I don’t know about you but when it comes to cholesterol all the focus on “numbers” leaves me confused.
Sure, I’ve heard that high cholesterol is a risk factor for heart disease.
But “connecting the dots” remains a mystery to me.
Which numbers are “good” and which are “bad?” Do you want low LDLs and high HDLs or some such thing? And what about triglycerides, how do they fit into the equation?
With a number of aunts, uncles and cousins on cholesterol medications this isn’t idle curiosity on my part. All I can say, thankfully, is that each year my doctor reviews the numbers and says “looking good Mike, keep it up.”
And I say to myself “keep what up?”
Understanding high cholesterol
Okay, for starters what the heck is cholesterol?
After all, if these “numbers” are supposed to mean anything to me I should know what it is, right? Or what causes it?
Well, it turns out that cholesterol is a lipid (fat) which is produced by your liver. Okay, now we’re beginning to get somewhere — now I’m beginning to understand the emphasis on “low fat” diets and “calories from fat.”
So far so good.
And it turns out that there are 3 types of lipids:
LDL stands for low-density lipoprotein, which carries about 65% of the cholesterol in your blood. Known as the “bad” cholesterol, LDL can build up in the walls of the arteries that feed the heart and brain.
Along with other substances, it can form plaque — that thick, hard buildup that leads to clogged arteries.
Okay, so definitely bad.
HDL stands for high-density lipoprotein and carries about 30% of the cholesterol in your blood.
This is the “good” cholesterol because it carries LDL away from the arteries and back to the liver where it gets passed out from the body. It also turns out that a high HDL level helps prevent heart disease, while a low HDL level increases the risk of heart attack and stroke.
So one number should be low, the other high. And it actually makes some sense:
- LDL = Low levels are good
- HDL = High levels are good
Triglycerides, it turns out, are the most common type of fat.
Like cholesterol, it circulates in your blood but gets stored in your body for extra energy. Triglyceride levels increase significantly after eating. A high triglyceride level combined with a low HDL or high LDL can speed up the process of plaque formation in the arteries.
With that said, it seems that high levels of LDL with low levels of HDL and high triglyceride levels combine to account for what they mean by high cholesterol.
Or am I missing something here?
Diets that naturally help lower cholesterol
If you’re like me you probably don’t want to run to your doctor and get a prescription filled for cholesterol medication.
Now, as I said above a number of relatives are on pills, and they need to be. I’m not going to tell them to stop, nor do I recommend that people rely on articles rather than talking with your doctor first.
However, when I visit with my doctor I like to be informed.
And ask a bunch of questions.
Well, and this comes as no surprise, it turns out that diet AND exercise are the best ways to naturally lower cholesterol. Apparently I’ve been eating the right foods all these years without knowing it (I guess “listening” to your body does make sense).
So doing a bit of research here’s what I found regarding the best 5 foods for lowering your cholesterol.
- walnuts and almonds
- olive oil
- foods with plant sterols or stanols
I guess my grandfather was right about oatmeal. He ate a bowl of it everyday and swore by it. I guess it rubbed off on me because I eat it, too.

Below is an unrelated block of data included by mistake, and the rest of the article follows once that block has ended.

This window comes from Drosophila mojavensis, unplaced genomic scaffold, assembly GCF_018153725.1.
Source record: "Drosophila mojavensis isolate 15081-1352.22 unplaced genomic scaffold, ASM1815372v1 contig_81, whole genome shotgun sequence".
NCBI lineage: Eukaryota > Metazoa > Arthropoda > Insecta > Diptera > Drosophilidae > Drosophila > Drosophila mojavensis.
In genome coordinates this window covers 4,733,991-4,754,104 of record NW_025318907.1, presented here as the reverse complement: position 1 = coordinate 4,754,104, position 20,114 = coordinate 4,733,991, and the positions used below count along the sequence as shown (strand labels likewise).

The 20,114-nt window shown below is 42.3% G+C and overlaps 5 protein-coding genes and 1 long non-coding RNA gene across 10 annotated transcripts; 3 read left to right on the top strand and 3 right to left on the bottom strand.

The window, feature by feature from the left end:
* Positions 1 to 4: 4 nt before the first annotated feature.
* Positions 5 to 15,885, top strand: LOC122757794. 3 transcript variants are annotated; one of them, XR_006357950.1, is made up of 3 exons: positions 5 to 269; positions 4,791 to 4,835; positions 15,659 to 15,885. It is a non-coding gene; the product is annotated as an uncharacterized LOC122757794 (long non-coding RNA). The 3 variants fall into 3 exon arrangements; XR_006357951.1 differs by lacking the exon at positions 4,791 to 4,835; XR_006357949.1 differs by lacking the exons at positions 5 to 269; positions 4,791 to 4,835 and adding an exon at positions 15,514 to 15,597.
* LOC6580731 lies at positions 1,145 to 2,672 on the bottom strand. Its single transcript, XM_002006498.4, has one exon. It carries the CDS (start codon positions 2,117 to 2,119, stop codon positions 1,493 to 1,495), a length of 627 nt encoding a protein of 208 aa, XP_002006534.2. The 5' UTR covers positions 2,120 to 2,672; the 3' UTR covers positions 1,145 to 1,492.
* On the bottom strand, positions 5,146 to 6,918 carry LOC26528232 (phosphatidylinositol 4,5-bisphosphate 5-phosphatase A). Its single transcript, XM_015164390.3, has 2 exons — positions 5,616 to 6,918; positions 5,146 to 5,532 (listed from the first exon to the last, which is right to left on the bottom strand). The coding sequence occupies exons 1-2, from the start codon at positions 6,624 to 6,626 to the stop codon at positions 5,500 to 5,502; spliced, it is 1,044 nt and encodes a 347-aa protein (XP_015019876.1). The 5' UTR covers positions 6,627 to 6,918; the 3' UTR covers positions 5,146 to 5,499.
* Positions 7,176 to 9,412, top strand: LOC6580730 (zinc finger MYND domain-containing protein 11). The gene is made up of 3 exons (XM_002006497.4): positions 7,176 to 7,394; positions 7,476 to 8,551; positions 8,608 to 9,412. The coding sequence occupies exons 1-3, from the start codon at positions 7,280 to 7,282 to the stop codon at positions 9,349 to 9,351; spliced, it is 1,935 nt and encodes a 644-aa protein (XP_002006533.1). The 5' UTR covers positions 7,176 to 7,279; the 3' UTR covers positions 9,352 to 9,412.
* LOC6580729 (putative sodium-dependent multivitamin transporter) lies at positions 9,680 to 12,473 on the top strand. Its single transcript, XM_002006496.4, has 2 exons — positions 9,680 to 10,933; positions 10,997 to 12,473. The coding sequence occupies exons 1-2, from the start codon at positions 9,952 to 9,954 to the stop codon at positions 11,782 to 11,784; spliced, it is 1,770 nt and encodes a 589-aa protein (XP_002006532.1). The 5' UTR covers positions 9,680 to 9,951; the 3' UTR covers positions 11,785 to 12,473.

Just not everyday.
As for fish my wife eats more than I do. In my book it’s just “ok.” As for walnut and almonds I love almonds, and always make sure there are some around the house to snack on them from time to time.
For cooking at home olive oil is the ONLY oil we use.
And it has been for some time.
Although some people prefer using other types of oils for cooking (maybe for cost reasons) I swear by it. Remember all the hype about the “Mediterranean Diet” that came out a few years ago? Well, the common denominator was the exclusive use of olive oil.
As for #5 on the list I have no idea what “sterols or stanols” are.
According to the article referenced above from the Mayo Clinic, “orange juice and yogurt drinks with added plant sterols can help reduce LDL cholesterol by more than 10 percent.”
So it looks like drinking OJ (which we do everyday) and adding more yogurt to your diet can help reduce the bad cholesterol as well.
What does all this mean to you?
It’s certainly easier to modify your diet by focusing on “heart healthy” foods rather than taking cholesterol meds for the rest of your life. And, make sure you take your cholesterol levels seriously and get an annual checkup every year.
After all, high cholesterol is a risk factor for heart disease.
So if your numbers are high, or you’re concerned about lowering your cholesterol, perhaps it’s time to talk to your doctor.
Schedule a medical assessment today
Perhaps now is the best time to schedule an appointment with your doctor regarding your heart health.
And if you’re looking for Connecticut Cardiology clinics or services, consider HeartCare Associates. They have 6 convenient locations in the greater New Haven area, and provide comprehensive medical assessments and services that are designed to improve quality of life and to optimize treatments that improve survival rates.
In fact, their focus is on early detection and prevention.
For more information visit them online at www.heartcareassoc.com.
And for readers in other parts of the country take the time to locate a clinic near you that can help you identify specific risk factors for heart disease.
This is, after all, the best way to prevent a heart attack from happening in the first place.